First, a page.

The measure also affects Austria, Valneva said. How many jobs will be cut in Austria remained open. There are 250 jobs in Austria, but Austria is less affected than the other two Covid production sites in Scotland and Sweden.
The downsizing in Austria will take place partly through layoffs and partly through natural departures by the end of 2023, “in parallel with the termination of our COVID-19 activities, in particular the completion of the ongoing clinical studies,” the company said. A social plan is also planned. According to the company announcement, in addition to the Vienna BioCenter, the production facilities in Scotland and Sweden are particularly affected, as these three locations were most involved in the production of the COVID vaccine. Despite the current staff reduction, the company will have 25 percent more jobs after the restructuring than before the start of COVID-19 vaccine development.
Inactivated vaccine approved at the end of June
Valneva’s inactivated vaccine against Covid-19 was approved in the EU at the end of June. A few weeks later, however, the European Commission shrunk the supply contract from initially 60 to 1.25 million doses, partly because of delays in the approval process and lower demand for vaccines, which was caused by an oversupply of vaccines in the EU. Valneva has since halted production. Whether a second attempt will be made is open.
The company, which is based in southern France, announced on Thursday that the announced downsizing of the business areas could result in annual savings of around twelve million euros. According to the company’s website, Valneva has more than 750 employees in six countries.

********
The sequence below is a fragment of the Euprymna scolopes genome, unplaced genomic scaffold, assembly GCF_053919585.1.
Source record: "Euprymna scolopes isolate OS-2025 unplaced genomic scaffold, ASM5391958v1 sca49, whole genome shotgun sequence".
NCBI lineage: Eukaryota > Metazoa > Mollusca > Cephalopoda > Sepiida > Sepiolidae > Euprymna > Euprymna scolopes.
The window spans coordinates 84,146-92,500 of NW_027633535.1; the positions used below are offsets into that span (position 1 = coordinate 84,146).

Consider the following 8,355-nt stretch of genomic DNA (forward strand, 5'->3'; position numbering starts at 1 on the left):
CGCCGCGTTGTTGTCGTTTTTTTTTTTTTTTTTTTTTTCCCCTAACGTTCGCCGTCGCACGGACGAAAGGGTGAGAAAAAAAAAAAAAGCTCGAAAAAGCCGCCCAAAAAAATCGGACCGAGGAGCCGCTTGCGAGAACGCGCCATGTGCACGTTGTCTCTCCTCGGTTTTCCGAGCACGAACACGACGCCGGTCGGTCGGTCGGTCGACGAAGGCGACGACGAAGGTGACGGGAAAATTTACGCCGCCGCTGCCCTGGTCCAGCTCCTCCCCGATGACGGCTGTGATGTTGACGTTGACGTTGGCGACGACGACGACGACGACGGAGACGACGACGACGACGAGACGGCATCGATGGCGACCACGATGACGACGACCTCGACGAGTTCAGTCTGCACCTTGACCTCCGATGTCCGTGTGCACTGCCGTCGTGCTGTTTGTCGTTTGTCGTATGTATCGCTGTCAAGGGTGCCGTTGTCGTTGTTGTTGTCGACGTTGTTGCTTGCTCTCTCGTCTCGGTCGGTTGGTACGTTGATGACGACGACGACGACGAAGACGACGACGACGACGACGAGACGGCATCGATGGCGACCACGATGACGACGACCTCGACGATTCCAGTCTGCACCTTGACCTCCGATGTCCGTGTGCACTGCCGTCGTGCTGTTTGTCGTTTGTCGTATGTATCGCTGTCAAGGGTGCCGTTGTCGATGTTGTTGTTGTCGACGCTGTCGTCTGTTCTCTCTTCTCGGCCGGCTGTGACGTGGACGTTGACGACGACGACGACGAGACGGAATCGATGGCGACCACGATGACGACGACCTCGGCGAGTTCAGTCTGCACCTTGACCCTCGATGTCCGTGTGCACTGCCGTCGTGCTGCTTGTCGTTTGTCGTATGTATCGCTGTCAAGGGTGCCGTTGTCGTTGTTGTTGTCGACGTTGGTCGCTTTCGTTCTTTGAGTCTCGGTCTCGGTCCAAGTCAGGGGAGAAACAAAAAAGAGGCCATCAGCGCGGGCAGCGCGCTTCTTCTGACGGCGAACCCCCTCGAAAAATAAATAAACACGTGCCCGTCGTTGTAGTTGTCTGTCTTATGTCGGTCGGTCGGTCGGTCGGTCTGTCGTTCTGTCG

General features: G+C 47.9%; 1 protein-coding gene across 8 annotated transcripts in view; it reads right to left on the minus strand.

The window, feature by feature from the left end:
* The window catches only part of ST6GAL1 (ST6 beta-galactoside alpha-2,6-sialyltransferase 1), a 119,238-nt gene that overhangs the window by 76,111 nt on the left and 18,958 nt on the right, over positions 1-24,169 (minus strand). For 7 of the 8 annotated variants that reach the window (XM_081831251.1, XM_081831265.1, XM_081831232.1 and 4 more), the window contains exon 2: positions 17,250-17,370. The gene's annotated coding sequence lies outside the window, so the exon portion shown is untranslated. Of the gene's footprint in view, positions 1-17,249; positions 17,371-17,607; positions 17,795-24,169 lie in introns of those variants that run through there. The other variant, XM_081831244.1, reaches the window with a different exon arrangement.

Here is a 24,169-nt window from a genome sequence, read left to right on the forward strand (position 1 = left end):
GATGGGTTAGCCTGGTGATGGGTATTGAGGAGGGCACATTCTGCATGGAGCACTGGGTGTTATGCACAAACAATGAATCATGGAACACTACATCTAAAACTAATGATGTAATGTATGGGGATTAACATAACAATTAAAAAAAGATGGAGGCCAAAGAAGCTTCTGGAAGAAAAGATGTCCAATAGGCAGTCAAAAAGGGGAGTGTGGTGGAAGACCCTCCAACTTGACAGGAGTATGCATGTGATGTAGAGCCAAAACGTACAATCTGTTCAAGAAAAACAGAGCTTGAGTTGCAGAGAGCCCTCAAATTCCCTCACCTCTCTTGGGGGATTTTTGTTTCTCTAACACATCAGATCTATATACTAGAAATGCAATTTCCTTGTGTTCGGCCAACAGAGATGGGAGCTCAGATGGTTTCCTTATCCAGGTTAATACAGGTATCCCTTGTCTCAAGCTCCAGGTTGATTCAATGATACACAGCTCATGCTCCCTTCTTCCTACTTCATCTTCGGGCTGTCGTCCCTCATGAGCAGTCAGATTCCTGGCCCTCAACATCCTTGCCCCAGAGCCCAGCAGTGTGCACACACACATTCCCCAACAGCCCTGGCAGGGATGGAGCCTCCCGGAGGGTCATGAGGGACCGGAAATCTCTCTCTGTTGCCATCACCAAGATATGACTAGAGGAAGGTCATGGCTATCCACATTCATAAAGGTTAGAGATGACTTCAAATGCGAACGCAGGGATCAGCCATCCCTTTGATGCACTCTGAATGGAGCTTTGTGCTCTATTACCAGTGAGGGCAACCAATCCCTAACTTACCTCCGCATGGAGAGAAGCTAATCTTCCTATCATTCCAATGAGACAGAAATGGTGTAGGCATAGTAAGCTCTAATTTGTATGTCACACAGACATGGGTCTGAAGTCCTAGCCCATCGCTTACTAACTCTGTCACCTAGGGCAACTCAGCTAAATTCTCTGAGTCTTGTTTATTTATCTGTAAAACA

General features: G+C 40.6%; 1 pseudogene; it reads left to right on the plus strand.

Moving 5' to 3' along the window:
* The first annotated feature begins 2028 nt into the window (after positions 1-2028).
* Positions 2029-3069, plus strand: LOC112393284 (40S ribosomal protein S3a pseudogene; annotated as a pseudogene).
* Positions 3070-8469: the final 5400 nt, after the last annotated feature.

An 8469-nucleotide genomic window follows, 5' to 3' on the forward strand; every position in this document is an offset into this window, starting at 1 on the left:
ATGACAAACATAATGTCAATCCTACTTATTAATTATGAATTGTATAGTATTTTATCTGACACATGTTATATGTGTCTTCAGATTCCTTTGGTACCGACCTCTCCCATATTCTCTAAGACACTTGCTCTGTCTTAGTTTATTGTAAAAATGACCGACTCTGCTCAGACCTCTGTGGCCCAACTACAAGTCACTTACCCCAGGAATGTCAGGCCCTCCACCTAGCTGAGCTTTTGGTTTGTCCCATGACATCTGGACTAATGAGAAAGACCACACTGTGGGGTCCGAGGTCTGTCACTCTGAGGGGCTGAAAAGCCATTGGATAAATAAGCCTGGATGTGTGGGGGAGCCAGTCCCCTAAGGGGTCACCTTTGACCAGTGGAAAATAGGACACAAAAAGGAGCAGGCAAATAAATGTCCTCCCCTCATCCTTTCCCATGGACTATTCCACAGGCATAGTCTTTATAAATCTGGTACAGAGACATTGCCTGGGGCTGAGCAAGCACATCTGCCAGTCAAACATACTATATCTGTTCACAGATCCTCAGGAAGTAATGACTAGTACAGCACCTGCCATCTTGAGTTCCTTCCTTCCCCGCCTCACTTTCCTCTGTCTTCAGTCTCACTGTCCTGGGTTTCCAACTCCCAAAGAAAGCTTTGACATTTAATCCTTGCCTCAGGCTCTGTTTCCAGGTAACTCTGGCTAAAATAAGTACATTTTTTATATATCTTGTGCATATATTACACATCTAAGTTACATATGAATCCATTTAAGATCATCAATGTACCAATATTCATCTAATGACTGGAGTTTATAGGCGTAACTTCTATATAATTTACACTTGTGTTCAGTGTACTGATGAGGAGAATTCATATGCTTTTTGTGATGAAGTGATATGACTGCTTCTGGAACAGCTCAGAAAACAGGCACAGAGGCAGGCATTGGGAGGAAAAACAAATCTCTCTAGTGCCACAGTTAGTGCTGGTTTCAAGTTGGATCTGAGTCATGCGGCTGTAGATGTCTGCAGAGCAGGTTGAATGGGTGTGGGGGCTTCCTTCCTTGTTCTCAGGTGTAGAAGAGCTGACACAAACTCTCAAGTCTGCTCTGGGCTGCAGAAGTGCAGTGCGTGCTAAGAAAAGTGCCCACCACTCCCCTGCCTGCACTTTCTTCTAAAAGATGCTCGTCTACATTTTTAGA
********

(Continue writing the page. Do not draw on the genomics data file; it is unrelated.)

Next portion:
Revenues more than tripled
Valneva produces and sells vaccines against infectious diseases, including the inactivated vaccine against Corona. “The downsizing of our business operations will enable us to increase efficiency and focus on achieving our operational and strategic business goals,” said CEO Thomas Lingelbach, explaining the job cuts at the loss-making company.
In the first nine months, Valneva more than tripled its revenues to EUR 249.9 (previous year: 69.8) million. The bottom line is that the loss fell to 99.1 million euros after a minus of 227.6 million euros. Planned R&D spending has now been reduced to between EUR 95 million and EUR 110 million from the previously expected range of between EUR 120 million and EUR 135 million. Valneva justified this with the gradual reduction in clinical trial spending and the accelerated phase-out of activities related to the Covid vaccine.
For the year as a whole, the group confirmed its sales target of EUR 340 to 360 million. The forecast is based on the fact that a sustained recovery in travel vaccines can be expected, the group said. In addition, further payments in connection with the delivery of the inactivated vaccine against Corona are to be expected.
Valneva once had high hopes for the inactivated corona vaccine, but its approval in the EU had been delayed several times. The company also struggled to get its vaccine onto the market to compete with rival products from manufacturers like AstraZeneca, Moderna and Biontech/Pfizer.